ℹ️ Extra steps for Windows users You will need to install WSL first, by doing the following:
  • Open a Command Prompt
  • run wsl --install ubuntu
  • run wsl --set-version ubuntu 2
  • run wsl --set-default-version 2
  • run wsl --set-default ubuntu

You may then need to reboot.

Setting up Docker

  • Install Docker
  • Open a console of your choice (typically Terminal on Mac/Linux; Command Prompt on Windows).
  • cd history-project to change into the project directory.
  • Type ./ (Windows users: wsl

Once everything has finished running, you should see the site at http://localhost:8000. Hit ctrl+c to stop the server. If using 'Docker Toolbox' and localhost doesn't work, you can find the IP address of the virtual machine by running echo " $(docker-machine ip default)"

By default ./ uses the parameters start install build test serve in that order.

  • start builds the docker container, and starts it running in the background
  • install installs all necessary dependencies for the site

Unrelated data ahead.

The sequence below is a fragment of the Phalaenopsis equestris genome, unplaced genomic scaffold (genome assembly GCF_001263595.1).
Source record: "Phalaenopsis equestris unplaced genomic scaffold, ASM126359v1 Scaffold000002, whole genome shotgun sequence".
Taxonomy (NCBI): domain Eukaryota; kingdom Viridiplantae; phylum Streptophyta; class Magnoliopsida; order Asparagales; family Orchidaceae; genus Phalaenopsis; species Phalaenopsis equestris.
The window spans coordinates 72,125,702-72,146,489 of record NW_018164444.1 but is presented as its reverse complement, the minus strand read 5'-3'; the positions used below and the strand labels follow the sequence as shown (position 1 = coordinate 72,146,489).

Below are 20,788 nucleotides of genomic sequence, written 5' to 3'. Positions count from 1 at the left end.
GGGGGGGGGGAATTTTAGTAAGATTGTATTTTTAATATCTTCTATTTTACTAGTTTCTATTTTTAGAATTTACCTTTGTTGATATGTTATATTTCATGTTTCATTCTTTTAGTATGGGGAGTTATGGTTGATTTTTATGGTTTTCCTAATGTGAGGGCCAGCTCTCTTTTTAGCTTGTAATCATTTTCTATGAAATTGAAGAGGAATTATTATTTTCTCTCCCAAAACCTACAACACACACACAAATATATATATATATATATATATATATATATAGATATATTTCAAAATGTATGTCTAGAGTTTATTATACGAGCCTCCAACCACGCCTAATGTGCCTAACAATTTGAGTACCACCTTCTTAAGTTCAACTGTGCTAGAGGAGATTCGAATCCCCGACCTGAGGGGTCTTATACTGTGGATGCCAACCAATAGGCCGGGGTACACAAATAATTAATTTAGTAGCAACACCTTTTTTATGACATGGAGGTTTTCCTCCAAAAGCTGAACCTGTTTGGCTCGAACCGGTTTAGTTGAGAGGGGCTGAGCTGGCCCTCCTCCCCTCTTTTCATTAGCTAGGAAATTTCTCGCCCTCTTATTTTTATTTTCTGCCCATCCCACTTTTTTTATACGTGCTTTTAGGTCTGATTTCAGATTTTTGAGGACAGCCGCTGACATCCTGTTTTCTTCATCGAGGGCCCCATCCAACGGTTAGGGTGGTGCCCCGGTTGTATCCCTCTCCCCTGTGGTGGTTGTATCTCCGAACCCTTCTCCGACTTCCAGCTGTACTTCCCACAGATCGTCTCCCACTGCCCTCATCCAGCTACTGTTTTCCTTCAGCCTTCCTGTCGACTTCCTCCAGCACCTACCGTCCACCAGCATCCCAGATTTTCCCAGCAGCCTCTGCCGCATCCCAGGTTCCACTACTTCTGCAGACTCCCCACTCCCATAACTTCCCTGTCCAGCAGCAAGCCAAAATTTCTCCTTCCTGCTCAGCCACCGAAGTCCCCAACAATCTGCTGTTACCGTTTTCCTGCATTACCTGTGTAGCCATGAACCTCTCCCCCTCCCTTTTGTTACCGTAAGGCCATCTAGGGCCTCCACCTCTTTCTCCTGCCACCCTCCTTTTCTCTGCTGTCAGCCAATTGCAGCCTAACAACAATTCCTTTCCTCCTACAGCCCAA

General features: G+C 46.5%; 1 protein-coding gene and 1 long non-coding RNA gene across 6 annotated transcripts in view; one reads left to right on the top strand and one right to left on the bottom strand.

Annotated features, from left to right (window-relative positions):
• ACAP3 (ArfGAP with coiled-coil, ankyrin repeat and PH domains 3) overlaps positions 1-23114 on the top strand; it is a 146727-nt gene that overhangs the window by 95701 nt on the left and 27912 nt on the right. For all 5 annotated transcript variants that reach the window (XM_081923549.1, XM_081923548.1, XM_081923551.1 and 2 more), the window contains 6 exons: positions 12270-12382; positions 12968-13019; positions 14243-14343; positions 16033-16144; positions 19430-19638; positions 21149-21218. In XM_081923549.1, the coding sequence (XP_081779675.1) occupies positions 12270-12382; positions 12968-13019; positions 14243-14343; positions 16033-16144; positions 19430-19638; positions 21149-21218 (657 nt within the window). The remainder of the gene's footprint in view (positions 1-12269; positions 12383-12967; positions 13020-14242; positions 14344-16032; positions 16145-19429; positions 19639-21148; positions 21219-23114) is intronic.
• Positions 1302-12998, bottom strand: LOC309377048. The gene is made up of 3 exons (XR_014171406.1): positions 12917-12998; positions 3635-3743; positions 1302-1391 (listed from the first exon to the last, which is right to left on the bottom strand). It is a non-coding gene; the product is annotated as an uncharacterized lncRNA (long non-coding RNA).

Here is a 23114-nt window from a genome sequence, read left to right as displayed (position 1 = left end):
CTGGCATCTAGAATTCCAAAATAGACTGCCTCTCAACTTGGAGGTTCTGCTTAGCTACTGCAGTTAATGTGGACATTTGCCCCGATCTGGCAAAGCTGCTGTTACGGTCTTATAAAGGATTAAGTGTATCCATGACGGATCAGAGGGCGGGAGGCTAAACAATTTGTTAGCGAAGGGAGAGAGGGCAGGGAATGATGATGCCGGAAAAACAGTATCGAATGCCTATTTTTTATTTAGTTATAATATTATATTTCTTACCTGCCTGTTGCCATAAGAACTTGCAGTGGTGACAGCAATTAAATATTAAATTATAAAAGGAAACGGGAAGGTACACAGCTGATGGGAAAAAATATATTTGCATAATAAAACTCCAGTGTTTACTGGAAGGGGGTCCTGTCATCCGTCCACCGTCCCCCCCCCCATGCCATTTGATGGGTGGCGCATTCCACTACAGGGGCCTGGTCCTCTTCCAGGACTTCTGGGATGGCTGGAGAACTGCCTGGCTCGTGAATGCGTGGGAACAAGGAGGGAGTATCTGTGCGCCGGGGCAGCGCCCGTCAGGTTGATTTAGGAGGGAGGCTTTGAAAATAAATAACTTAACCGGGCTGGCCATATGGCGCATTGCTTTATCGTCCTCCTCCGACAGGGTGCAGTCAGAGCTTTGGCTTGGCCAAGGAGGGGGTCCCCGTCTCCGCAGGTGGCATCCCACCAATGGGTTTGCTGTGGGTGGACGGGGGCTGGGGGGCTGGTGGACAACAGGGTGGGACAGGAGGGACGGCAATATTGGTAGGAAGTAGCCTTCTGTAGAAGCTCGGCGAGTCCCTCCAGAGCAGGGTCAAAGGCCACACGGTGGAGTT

• build builds the jekyll site
  • test runs the test suite
  • serve runs a server so you can view the site locally
  • stop halts and destroys the docker container. You will need to run start and install again after running this

You can add/remove steps to ./run_dev as needed. For example, there is no need to run start or install every time you want to build the site.

Environment variables (such as the Smugmug API key) can be changed by modifying the ENV lines in the Dockerfile (and then running start again).

🛠 Building the site (without Docker)

To get the site running locally you will need:

  • A working Ruby environment (preferably version 2.4, for which you may need rvm)
  • Bundler installed
  • Node.js 8.x (and no higher, for which you may need nvm)
  • Gulp, CoffeeScript, and Bower.

We'll get that sorted, then install the project.